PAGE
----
Laundry services are not glamorous, but are essential. Dealing with hundreds of thousands tablecloths and uniforms on a daily basis has been a commitment for New China Laundry for four decades.
Hong Kong-based NCL provides linen and uniform laundry services for more than 200 premier hotels, restaurants, club houses and organizations, including Hong Kong Disneyland (HK Disney).
"Commercial laundry is not an edgy industry," said Wilson Yuen, assistant GM, operations, NCL. "But being part of a major conglomerate, it's our corporate culture to pursue excellence and innovation."
From linen to innovation
A previous subsidiary of NWS Holdings, and currently part of conglomerate Fung Seng Enterprises, NCL leverages technology to achieve operational efficiency and customer satisfaction.
During the past 10 years, Yuen said the firm has committed to different IT initiatives, including an electronic invoicing system, a biometric security and staff management system, and a GPS—based truck tracking system. The assistant GM said the most transformative and challenging project is the company's latest RFID initiative.
A search for tags
NCL staff handles over 10,000 laundry items daily for HK Disney. Previously, staff manually counted each item—whether soiled or clean—before entering data into their billing systems. This tedious process introduced multiple errors.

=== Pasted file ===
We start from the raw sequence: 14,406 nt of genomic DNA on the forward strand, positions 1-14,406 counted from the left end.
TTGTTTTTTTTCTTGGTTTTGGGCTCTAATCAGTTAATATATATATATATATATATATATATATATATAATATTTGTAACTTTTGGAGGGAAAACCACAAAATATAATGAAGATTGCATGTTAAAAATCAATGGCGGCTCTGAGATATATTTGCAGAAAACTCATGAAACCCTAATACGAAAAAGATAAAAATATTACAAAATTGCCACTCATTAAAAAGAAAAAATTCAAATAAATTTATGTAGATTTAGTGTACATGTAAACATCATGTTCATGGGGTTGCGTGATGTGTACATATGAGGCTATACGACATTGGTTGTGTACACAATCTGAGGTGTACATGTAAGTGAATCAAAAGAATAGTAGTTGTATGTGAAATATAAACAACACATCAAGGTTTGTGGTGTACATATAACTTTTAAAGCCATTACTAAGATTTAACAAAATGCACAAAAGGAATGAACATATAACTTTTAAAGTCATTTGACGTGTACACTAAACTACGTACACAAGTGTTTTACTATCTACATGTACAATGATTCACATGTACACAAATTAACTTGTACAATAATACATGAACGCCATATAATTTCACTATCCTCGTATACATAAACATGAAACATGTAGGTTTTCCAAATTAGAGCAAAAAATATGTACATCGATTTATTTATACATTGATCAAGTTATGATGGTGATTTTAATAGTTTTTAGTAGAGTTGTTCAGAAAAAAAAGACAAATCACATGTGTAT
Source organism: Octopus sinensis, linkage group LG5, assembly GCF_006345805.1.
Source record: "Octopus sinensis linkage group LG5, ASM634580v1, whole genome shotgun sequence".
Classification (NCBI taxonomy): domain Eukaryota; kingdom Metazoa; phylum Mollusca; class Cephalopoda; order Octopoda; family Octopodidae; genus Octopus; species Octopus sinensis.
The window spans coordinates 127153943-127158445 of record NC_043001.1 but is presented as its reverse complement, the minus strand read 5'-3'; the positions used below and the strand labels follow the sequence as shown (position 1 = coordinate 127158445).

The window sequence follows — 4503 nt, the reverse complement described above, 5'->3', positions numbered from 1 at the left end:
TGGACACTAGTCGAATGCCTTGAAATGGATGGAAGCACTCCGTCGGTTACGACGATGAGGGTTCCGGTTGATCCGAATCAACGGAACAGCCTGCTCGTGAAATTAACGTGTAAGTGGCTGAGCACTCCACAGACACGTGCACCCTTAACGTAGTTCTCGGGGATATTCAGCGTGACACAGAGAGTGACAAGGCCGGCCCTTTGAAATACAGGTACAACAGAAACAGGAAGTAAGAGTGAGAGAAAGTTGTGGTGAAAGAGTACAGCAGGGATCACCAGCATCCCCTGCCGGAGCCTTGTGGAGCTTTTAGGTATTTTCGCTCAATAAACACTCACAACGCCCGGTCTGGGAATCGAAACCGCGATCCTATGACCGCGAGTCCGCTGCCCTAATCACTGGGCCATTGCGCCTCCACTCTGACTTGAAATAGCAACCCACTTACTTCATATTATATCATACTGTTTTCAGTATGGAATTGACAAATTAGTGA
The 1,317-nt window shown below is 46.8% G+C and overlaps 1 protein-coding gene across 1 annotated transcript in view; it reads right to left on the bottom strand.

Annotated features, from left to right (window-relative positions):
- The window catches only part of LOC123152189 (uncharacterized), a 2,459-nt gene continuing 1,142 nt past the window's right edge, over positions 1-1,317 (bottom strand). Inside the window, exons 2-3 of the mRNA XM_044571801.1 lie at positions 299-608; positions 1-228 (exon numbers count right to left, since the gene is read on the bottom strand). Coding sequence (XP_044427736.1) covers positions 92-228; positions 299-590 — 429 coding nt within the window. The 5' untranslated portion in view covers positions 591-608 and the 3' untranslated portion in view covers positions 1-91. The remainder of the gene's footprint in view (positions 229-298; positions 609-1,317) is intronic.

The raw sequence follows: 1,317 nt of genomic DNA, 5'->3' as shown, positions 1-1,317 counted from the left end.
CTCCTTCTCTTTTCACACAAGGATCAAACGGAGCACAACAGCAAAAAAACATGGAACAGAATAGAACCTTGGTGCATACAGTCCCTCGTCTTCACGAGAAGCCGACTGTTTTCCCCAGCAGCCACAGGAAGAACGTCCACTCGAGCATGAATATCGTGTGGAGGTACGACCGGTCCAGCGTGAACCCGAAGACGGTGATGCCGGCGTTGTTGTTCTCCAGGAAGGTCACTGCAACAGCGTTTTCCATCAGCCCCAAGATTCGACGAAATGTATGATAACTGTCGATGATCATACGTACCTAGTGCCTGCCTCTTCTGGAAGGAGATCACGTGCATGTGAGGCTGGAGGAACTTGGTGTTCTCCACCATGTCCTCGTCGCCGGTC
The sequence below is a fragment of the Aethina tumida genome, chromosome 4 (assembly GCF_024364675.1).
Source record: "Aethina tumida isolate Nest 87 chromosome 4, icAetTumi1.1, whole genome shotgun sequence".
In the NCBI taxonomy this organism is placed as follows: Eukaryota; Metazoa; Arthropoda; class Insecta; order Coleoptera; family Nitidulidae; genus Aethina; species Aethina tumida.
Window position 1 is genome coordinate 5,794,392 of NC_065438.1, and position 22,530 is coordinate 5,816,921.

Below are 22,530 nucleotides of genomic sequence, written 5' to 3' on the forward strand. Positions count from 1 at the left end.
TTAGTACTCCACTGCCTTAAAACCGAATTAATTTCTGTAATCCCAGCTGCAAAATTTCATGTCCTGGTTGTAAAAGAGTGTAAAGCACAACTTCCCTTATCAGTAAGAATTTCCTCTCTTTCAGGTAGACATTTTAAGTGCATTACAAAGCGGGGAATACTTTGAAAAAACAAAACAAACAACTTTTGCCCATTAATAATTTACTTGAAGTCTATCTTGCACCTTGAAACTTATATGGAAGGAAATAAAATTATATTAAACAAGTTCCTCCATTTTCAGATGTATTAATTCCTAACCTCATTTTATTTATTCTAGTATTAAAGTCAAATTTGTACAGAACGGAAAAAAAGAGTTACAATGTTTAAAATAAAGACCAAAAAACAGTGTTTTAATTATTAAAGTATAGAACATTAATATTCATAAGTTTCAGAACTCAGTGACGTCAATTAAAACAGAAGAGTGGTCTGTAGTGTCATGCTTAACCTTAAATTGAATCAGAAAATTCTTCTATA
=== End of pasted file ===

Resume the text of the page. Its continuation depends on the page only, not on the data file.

The company began exploring technologies to automate the counting and billing process—and track laundry items—in 2005. "It's a challenge for us to identify personalized uniforms when our customers' clothing only has traditional non-specific embroidery tags," he said.
NCL handles laundry based on the locations where it's collected. Yuen said when restaurant staff are assigned to work at different outlets, their cleaned personalized uniforms are also moved to the new locale, further complicates NCL's task of tracing individual items.
To raise customer satisfaction, enhance traceability, and improve efficiency, NCL identified RFID. But finding the right RFID tags to be proved difficult.
Although many tag-suppliers claimed their RFID tags were durable, Yuen said they could not survive regular laundry processes. Industrial-grade tags should tolerate 100 washing cycles and steam-iron temperatures of up to 140oC.
"We've tried many different tags with protective wrappers," said Yuen, "but some wrappers were so flimsy that the entire tag inflated like a balloon from the heat of the steam iron!"
Positive results appeared when NCL started working with HK Disney. The iconic theme park planned to manage its massive volume of costumes with RFID, and its partnership allows NCL to access Fujitsu's RFID tags.
"We worked very closely with Fujitsu and HK Disney to test these tags and identify the best readable tag placement," said Yuen.
After more than three years of implementations, the result was satisfactory. Yuen said NCL has built a closer relationship with its customer and it is also able to save 15% of labor cost from the previous manual process.
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